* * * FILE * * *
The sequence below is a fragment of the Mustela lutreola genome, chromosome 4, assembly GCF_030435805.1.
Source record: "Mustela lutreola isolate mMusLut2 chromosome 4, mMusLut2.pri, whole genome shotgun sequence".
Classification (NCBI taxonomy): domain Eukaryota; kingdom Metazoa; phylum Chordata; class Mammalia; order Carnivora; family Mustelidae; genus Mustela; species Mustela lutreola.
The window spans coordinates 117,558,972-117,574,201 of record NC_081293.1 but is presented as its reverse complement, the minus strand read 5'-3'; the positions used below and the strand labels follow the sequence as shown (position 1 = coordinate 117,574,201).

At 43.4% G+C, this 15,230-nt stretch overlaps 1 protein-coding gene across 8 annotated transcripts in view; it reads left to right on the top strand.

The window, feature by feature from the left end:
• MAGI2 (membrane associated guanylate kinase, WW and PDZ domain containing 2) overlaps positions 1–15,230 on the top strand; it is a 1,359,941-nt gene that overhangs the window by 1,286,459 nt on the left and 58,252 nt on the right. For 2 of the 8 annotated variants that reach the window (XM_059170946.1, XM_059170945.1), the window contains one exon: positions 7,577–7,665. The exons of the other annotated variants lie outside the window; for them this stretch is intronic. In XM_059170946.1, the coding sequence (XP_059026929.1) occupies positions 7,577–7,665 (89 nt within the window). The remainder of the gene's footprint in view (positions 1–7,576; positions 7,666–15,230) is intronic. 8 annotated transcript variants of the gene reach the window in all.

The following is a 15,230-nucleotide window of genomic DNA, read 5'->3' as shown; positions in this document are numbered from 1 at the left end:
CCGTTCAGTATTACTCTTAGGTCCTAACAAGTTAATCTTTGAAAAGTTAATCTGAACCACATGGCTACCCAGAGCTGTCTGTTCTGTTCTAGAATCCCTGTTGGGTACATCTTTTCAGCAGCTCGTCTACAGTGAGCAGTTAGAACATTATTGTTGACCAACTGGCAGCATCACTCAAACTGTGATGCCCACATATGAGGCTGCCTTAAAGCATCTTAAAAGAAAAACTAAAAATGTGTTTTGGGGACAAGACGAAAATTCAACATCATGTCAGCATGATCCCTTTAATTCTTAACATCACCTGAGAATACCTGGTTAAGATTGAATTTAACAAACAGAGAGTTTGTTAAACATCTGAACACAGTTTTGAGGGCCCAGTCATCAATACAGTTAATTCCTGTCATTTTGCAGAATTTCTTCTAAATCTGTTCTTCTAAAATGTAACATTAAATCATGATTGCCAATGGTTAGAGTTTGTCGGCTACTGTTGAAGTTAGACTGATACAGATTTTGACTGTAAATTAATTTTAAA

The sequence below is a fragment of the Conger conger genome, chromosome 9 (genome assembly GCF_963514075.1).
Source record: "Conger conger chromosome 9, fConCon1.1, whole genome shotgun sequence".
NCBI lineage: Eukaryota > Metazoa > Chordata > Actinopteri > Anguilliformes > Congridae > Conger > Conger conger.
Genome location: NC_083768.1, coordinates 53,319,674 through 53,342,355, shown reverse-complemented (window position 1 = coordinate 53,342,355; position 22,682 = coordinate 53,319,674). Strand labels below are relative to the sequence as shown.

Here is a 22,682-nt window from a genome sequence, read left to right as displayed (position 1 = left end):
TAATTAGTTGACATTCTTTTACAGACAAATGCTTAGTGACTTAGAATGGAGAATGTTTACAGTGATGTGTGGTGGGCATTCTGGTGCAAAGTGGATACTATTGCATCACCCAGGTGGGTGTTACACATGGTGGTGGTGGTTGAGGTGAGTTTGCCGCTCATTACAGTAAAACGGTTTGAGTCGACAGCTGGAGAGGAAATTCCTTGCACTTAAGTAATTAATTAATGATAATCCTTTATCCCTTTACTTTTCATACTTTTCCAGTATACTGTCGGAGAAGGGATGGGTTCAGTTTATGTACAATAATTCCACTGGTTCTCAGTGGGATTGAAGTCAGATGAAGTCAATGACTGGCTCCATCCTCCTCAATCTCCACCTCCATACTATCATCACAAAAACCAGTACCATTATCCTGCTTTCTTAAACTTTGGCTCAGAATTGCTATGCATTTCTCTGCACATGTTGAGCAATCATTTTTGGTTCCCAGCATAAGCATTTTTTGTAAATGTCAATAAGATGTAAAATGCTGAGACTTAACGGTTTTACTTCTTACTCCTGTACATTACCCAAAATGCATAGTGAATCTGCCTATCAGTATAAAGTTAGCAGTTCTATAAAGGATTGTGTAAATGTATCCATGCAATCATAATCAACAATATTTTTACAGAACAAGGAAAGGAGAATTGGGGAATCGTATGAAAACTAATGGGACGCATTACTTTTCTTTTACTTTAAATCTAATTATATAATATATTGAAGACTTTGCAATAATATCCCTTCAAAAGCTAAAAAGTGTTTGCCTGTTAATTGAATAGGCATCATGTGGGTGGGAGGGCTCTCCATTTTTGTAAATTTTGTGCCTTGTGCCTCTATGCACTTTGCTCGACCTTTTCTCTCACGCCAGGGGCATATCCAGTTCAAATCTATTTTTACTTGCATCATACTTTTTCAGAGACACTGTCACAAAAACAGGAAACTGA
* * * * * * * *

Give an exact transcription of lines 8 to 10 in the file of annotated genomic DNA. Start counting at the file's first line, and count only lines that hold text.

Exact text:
The following is a 15,230-nucleotide window of genomic DNA, read 5'->3' as shown; positions in this document are numbered from 1 at the left end:
CCGTTCAGTATTACTCTTAGGTCCTAACAAGTTAATCTTTGAAAAGTTAATCTGAACCACATGGCTACCCAGAGCTGTCTGTTCTGTTCTAGAATCCCTGTTGGGTACATCTTTTCAGCAGCTCGTCTACAGTGAGCAGTTAGAACATTATTGTTGACCAACTGGCAGCATCACTCAAACTGTGATGCCCACATATGAGGCTGCCTTAAAGCATCTTAAAAGAAAAACTAAAAATGTGTTTTGGGGACAAGACGAAAATTCAACATCATGTCAGCATGATCCCTTTAATTCTTAACATCACCTGAGAATACCTGGTTAAGATTGAATTTAACAAACAGAGAGTTTGTTAAACATCTGAACACAGTTTTGAGGGCCCAGTCATCAATACAGTTAATTCCTGTCATTTTGCAGAATTTCTTCTAAATCTGTTCTTCTAAAATGTAACATTAAATCATGATTGCCAATGGTTAGAGTTTGTCGGCTACTGTTGAAGTTAGACTGATACAGATTTTGACTGTAAATTAATTTTAAA

The sequence below is a fragment of the Conger conger genome, chromosome 9 (genome assembly GCF_963514075.1).